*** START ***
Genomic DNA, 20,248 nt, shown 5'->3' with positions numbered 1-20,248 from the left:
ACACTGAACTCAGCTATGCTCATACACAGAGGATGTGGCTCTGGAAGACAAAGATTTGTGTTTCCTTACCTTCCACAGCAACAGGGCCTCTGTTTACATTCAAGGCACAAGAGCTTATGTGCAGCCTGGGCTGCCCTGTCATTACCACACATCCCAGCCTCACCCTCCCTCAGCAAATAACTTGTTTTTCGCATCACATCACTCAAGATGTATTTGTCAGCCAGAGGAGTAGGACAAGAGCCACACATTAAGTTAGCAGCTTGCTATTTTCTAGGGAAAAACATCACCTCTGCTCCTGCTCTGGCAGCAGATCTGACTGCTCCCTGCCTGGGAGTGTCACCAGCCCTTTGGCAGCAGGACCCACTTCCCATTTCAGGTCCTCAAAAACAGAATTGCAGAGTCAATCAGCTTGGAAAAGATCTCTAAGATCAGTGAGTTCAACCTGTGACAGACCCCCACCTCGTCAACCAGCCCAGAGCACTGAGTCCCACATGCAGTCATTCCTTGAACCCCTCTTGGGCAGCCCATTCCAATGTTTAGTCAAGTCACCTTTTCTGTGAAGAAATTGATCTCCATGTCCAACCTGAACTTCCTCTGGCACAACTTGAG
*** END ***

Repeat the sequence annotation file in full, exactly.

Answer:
Genomic DNA, 20,248 nt, shown 5'->3' with positions numbered 1-20,248 from the left:
ACACTGAACTCAGCTATGCTCATACACAGAGGATGTGGCTCTGGAAGACAAAGATTTGTGTTTCCTTACCTTCCACAGCAACAGGGCCTCTGTTTACATTCAAGGCACAAGAGCTTATGTGCAGCCTGGGCTGCCCTGTCATTACCACACATCCCAGCCTCACCCTCCCTCAGCAAATAACTTGTTTTTCGCATCACATCACTCAAGATGTATTTGTCAGCCAGAGGAGTAGGACAAGAGCCACACATTAAGTTAGCAGCTTGCTATTTTCTAGGGAAAAACATCACCTCTGCTCCTGCTCTGGCAGCAGATCTGACTGCTCCCTGCCTGGGAGTGTCACCAGCCCTTTGGCAGCAGGACCCACTTCCCATTTCAGGTCCTCAAAAACAGAATTGCAGAGTCAATCAGCTTGGAAAAGATCTCTAAGATCAGTGAGTTCAACCTGTGACAGACCCCCACCTCGTCAACCAGCCCAGAGCACTGAGTCCCACATGCAGTCATTCCTTGAACCCCTCTTGGGCAGCCCATTCCAATGTTTAGTCAAGTCACCTTTTCTGTGAAGAAATTGATCTCCATGTCCAACCTGAACTTCCTCTGGCACAACTTGAG